"That's 12 hits that are outs," Steve said. "(Roberts)'ll call it sometimes. I usually know. Most of the time, I know I'm usually going to throw to first the second, third pitch. I don't get nervous. I know I'm going to pick him off."
A prolific pickoff artist, Hernandez accomplished the rarest of feats in the second when he snagged a Cowan runner at first and then second without throwing a pitch.
"The second pickoff, we picked something up," he said. "Our shortstop (Colin Majda) saw it. Once I came set, (the runner) took another big (step), I just turn and get him. First base, I come up, look away, I got him. I've had two in an inning, but I've never went to first, then to second."
Roberts thought Cowan was ripe for the pickoffs, given the heat of the moment.
"I just watched their runners. It was just a matter of who we were going to pick off first," he said. "There are things we look for, things we listen for. We don't throw over there to keep people close. If we throw over there, we've seen something, we've called for something. I think the bigger game, you're all jacked up, their dugout's going crazy, the runners start, they're not paying as close of attention. That's why we preach over and over, slow the thing down and make the simple plays, like we're scrimmaging on the field. Don't get caught up in what game it is, the emotion of a semistate; if I don't win, my career is over."
Washington's last clutch play came in the seventh after a pair of one-out Cowan singles. A would-be base hit dropped in front of James Hernandez in center, but he was able to decoy the runner on first well enough to field the ball and throw to second for a force and the second out.
"I didn't think I was going to catch it," he said. "I I didn't want the guy going to third to score if I dove, so I kept my glove up to make him think I'm going to catch it, do a little talking, say I got it, I got it. If he doesn't go, I can throw it to second. I could've thrown to third, but second was the easier play. Get the out, don't do anything special."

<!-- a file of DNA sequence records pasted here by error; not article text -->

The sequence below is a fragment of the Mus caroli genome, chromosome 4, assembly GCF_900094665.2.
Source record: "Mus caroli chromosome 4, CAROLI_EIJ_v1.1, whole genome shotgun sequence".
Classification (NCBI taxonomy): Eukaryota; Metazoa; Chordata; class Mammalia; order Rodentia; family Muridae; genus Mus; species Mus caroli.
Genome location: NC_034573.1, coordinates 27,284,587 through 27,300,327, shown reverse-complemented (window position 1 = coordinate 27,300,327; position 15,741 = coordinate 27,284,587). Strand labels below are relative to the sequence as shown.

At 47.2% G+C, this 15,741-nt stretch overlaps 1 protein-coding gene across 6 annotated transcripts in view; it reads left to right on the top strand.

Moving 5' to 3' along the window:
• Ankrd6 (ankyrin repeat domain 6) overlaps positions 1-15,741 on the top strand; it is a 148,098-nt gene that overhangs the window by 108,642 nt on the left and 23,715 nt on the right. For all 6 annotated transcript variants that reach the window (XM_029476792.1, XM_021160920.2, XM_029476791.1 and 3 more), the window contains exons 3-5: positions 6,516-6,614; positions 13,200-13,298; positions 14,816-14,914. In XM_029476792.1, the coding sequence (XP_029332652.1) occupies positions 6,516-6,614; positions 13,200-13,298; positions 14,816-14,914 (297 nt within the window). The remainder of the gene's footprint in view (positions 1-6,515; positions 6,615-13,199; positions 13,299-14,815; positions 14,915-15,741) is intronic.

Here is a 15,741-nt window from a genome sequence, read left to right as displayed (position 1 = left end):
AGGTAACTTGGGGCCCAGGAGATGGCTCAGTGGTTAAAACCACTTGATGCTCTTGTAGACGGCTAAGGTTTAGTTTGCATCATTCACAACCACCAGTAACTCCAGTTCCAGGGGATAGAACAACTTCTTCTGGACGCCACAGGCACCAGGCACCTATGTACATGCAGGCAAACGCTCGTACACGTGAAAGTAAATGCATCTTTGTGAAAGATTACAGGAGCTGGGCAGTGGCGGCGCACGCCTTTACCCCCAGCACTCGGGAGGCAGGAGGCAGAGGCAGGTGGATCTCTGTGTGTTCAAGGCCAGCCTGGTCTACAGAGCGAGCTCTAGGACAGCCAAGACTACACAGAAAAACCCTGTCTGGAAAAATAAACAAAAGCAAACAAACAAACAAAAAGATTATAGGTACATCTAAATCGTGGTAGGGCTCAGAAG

A batter later, the Senators were celebrating a return trip to Victory Field.
"We talked over and over, the top of the order will get you to a championship, but the bottom will win it," said Roberts, who also got three hits from James Kirk. "I don't care who you are, Class A, 4A. People don't cry about not playing in an elite select travel ball game. That's a hobby. This stuff means something. I appreciate a bunch of kids, this was their goal and they're taking me back. It's all on them. They're not great ball players, but the last two weeks, they've played the game great."
Steve Hernandez recalled telling reporters after the 2019 loss to University that the Senators would return.
"(I said,) mark my words, we'll be back. I was very confident," he said. "This was our team for two years. The first time, I had it in the back of head, but we weren't thinking about it as much. It was hard to win that one, facing Reese Sharp. We're ready to win this one. We're not done yet. We're going to win."
The Senators (26-7) will play Shakamak (17-7) in the state championship at 4 p.m. on June 21, which also happens to be the Hernandez brothers' birthday.
"After our sophomore year, we were like, we've got to get back," James Hernandez said. "We had a lot of seniors. We've worked hard the whole time. We knew we had a chance. We play with confidence. We win with class. Speak everything into existence. I'd like to think we would've gone three years in a row. Our junior year, that was taken away; this year, we're back."
Washington Township advanced to the Class A state championship game with a 3-0 win over Cowan on Saturday at La Porte's Schreiber Field.